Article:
Graphene-based bandage designed for remote monitoring of wounds
If someone is suffering from a chronic wound such as a diabetic skin ulcer, it's important for their doctor to continuously know the status of that injury. A new bandage is designed to keep physicians in the loop, via everyone's favorite wonder material – graphene.
The device is being developed by scientists at biotech startup Grapheal, a spin-off company from France's National Centre for Scientific Research.
It consists of a polymer film base, along with embedded flexible electronics including graphene electrodes that are in direct contact with the wound. Graphene, for those who don't know, is an electrically-conductive material consisting of a one-atom-thick sheet of linked carbon atoms.
As the chemistry of the wound changes – such as its pH rising with increased infection – the conductivity of the graphene electrodes changes accordingly. This data is wirelessly transmitted from the bandage to a nearby smartphone or tablet, which proceeds to relay it from the patient's home to a cloud-based server for analysis.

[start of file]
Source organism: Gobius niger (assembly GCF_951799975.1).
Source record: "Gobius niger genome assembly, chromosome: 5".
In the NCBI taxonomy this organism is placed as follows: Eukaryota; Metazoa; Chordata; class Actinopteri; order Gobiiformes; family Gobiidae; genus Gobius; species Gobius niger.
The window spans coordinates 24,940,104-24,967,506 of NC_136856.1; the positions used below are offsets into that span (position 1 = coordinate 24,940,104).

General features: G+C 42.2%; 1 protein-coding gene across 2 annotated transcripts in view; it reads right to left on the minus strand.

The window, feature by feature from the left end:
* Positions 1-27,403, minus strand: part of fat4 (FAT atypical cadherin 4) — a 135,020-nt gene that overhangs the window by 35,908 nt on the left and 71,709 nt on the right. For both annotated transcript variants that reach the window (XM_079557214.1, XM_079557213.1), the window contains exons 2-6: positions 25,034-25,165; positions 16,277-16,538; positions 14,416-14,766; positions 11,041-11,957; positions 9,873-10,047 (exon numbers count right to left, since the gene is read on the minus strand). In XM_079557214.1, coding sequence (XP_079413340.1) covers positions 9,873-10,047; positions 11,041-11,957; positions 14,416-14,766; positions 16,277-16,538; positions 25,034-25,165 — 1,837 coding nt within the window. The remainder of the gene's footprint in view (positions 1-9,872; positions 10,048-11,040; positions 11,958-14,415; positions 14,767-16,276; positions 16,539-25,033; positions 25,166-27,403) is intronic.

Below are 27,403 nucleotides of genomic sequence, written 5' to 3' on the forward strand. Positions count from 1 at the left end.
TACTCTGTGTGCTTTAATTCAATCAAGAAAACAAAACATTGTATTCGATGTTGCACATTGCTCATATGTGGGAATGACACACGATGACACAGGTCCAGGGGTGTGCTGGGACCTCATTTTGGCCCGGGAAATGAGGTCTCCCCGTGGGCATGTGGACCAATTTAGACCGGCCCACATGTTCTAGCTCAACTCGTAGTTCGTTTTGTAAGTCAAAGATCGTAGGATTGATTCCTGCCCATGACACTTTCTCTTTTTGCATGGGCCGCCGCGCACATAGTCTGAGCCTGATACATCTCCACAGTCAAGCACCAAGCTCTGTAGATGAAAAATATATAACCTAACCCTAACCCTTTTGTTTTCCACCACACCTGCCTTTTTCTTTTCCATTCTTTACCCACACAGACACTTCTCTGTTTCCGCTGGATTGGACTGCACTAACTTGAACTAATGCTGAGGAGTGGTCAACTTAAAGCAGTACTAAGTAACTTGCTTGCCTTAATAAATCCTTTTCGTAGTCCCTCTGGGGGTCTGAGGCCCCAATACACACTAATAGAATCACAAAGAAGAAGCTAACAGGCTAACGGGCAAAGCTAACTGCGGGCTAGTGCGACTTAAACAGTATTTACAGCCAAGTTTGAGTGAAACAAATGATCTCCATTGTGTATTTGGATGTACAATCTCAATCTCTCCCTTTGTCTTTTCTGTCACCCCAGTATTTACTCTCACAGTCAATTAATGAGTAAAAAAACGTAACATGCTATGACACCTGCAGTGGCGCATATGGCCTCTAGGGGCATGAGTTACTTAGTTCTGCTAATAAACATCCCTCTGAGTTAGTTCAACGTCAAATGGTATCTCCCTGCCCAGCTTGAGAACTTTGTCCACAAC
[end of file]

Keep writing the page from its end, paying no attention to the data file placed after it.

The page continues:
Doctors or nurses can then view online updates on the condition of the wound, without having to see the patient in person – and without having to remove the bandage. As an added bonus, due to graphene's already-known antibacterial qualities, the bandage should reportedly also help facilitate the wound-healing process.
Human trials of the technology are set to begin soon, with a commercial rollout estimated to take place within about three years.